At least 10 assaults a day in Irish hospitals, committee told
Nurses in a Dublin children’s hospital are being subjected to violent behaviour by angry patients, including spitting, verbal abuse and in one case a threat to come after them with a knife on the way home.
Aggression towards health staff is a feature across the service, particularly in hospitals as patients and families wait hours to be seen.
Emergency paediatric nurse Sylvia Chambers said she had “never experienced aggression like we have in the past few years, which is now on a daily basis”.
“There are numerous incidents where we are verbally attacked. I have been spat at,” she told the Oireachtas Health Committee.
“I have been verbally abused. I have been threatened that when I leave work that evening, I will be stabbed as I get into my car.
“I have had a grown man, six-foot-four, towering over me, throwing objects at me. It is a daily occurrence and I do not feel safe going to work.
“I don’t feel safe. My colleagues don’t feel safe. This all comes down to security. This comes down to overcrowding. The facility where our parents are asked to wait, it is not sufficient
“At night-time from 2am onwards, we only have two doctors. Sometimes we could have up to 60 to 70 patients waiting at that time.
“It’s not feasible for two doctors to see all – both patients and parents become very aggressive.
“They become tired and the nurse, who is normally the first person that they see, we’re the ones that we receive the backlash.”
Ms Chambers was among a delegation of officials and members of health unions who warned that delays arising from the pandemic were fuelling a rise in aggression.
A member of the Irish Nurses and Midwives Organisation (INMO), she said figures showed more than 10 nurses a day were being assaulted, but the true number was much higher.
The Irish Medical Organisation (IMO), Siptu and Forsa also warned of the tensions, stress and, in some cases, bullying and racism in the workplace that are contributing to an exodus of staff.
Dr Clive Kilgallen, president of the IMO, said: “Staff and patients are placed at additional unnecessary risk because of our capacity crisis.
“This has led to widespread burnout, according to findings from a recent survey conducted by the IMO.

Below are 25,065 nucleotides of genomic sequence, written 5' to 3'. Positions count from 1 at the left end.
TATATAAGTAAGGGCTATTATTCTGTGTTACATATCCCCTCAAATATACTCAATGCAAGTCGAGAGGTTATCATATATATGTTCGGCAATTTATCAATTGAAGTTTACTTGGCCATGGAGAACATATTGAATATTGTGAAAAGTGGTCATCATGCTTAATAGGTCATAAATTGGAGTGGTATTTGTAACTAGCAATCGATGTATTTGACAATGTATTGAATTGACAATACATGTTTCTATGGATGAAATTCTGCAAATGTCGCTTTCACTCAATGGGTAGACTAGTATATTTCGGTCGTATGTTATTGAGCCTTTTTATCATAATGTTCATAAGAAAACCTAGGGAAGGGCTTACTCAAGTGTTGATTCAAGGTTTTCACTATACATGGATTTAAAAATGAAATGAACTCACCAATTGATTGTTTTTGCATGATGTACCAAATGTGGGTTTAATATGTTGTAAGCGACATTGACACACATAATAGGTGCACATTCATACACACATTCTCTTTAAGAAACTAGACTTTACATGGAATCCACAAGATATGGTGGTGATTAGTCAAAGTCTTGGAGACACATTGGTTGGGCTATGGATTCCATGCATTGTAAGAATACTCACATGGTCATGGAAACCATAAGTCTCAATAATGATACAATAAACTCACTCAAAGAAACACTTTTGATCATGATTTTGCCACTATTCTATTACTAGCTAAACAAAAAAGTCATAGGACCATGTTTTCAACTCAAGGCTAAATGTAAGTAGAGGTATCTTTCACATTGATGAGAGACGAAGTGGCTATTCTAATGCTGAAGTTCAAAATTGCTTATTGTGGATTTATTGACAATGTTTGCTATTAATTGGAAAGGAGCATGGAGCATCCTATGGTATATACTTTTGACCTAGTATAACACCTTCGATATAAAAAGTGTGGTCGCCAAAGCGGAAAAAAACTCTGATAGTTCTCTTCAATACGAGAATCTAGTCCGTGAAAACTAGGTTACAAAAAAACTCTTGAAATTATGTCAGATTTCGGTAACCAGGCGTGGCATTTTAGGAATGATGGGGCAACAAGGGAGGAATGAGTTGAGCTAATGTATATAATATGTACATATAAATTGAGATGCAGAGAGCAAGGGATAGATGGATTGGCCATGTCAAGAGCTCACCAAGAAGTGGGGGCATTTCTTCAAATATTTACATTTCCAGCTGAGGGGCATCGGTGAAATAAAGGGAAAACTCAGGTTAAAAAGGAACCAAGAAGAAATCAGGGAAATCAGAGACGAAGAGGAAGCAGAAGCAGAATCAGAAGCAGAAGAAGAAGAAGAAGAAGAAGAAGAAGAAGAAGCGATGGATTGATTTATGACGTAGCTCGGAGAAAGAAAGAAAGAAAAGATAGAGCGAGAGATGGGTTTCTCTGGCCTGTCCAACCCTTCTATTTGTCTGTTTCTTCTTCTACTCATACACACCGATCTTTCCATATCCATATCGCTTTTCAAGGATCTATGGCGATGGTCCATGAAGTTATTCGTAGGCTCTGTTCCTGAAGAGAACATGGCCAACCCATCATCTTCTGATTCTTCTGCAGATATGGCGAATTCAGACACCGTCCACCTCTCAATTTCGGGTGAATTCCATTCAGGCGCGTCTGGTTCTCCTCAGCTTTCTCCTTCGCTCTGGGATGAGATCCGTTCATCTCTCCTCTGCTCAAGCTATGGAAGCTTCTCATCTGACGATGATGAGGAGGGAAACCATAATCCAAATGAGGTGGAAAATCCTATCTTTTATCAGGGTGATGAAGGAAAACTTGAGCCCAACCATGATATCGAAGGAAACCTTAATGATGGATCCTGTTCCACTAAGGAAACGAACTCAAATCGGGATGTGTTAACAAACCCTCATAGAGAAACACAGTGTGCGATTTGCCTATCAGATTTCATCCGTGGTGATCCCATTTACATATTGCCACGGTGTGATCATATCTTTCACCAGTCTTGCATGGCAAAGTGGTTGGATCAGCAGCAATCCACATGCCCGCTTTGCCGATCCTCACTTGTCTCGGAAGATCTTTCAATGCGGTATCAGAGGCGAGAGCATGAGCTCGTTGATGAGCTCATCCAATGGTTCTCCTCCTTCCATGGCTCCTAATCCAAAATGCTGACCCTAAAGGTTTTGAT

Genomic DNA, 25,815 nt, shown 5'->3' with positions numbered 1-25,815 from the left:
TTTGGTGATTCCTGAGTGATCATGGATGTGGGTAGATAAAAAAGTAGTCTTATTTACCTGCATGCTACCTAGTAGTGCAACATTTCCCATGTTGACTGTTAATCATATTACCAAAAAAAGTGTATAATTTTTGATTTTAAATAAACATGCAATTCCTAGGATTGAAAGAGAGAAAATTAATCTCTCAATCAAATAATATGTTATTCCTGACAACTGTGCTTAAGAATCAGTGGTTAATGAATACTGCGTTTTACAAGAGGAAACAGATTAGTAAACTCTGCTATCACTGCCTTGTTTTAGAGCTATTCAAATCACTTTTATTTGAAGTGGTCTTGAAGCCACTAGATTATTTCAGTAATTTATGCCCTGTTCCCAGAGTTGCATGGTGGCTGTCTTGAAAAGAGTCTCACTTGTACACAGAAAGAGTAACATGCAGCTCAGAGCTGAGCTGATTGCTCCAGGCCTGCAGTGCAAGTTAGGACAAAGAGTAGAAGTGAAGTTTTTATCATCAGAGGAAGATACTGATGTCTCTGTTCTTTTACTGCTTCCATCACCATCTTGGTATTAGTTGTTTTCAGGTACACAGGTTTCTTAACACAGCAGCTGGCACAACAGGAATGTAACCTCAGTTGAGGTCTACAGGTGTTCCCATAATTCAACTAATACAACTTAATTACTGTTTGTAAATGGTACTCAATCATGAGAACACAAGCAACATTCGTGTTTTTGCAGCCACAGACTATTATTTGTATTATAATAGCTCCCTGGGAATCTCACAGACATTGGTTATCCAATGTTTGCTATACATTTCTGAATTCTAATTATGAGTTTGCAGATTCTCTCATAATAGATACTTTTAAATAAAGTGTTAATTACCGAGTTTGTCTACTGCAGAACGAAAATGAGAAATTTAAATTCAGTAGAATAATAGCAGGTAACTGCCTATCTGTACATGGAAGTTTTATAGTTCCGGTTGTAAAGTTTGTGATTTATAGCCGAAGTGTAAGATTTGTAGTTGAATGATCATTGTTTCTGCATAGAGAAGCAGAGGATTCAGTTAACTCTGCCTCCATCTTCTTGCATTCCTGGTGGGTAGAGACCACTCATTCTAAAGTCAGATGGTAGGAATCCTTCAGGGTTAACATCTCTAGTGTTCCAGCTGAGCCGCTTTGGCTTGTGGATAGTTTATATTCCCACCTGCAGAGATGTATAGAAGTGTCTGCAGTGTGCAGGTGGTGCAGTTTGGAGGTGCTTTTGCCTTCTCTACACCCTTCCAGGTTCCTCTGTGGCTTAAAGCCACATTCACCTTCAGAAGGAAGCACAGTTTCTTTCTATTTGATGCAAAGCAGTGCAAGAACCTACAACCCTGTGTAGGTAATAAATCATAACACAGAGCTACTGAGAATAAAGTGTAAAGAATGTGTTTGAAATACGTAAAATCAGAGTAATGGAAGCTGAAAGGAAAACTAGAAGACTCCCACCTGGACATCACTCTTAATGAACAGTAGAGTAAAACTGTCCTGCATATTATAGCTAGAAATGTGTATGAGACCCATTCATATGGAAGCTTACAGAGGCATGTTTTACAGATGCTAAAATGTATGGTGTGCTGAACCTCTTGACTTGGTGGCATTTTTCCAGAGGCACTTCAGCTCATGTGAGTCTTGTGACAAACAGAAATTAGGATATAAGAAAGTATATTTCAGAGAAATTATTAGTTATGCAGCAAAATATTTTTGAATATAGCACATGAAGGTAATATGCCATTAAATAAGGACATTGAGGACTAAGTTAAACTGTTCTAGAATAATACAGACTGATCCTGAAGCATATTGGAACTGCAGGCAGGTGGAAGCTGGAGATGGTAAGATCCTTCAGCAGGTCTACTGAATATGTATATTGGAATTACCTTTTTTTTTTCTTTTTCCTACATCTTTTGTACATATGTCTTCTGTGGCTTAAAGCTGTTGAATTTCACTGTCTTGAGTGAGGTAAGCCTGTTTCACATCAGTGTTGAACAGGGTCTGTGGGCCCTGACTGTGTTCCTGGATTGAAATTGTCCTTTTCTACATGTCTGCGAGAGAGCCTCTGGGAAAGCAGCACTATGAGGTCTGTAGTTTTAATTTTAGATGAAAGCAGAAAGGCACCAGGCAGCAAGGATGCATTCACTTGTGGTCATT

“These include 94pc of doctors reporting having experienced some form of depression, anxiety, exhaustion, stress, emotional stress or other mental health condition relating to or made worse by work.”
Junior doctor Laura Finnegan said staff were often working in huge buildings with limited security.
The unions said the assaults resulted in few arrests or prosecutions. It was difficult to remove parents, and nurses must concentrate on treating the child, which can be nerve-racking, the committee was told.
Siptu health division organiser Kevin Figgis said support staff, who included healthcare assistants, porters, catering, cleaning and security personnel, were the biggest category affected by serious physical assaults in the workplace after nurses.
“However, they only receive 25pc of the financial supports afforded to allied health professionals, clerical officers and nursing staff, even if they are all assaulted in the same incident,” he said.
Ashley Connolly, head of health and welfare at Forsa, told the committee: “Our clerical and administrative members are regularly the first point of contact for these pressure points. They must ring families explaining their long-awaited appointment is cancelled, they must try to reassure often distressed families who are worried for their loved ones.
“They must deal with complaints from members of the public about poor service delivery.
“It’s a highly emotive situation for the lowest paid in our health service to deal with every single day.
“Our members want to deliver the best standard of care, but they cannot continue to work in an environment that continues to fail them and service users daily. And so, they are leaving, often with no other job to go to.”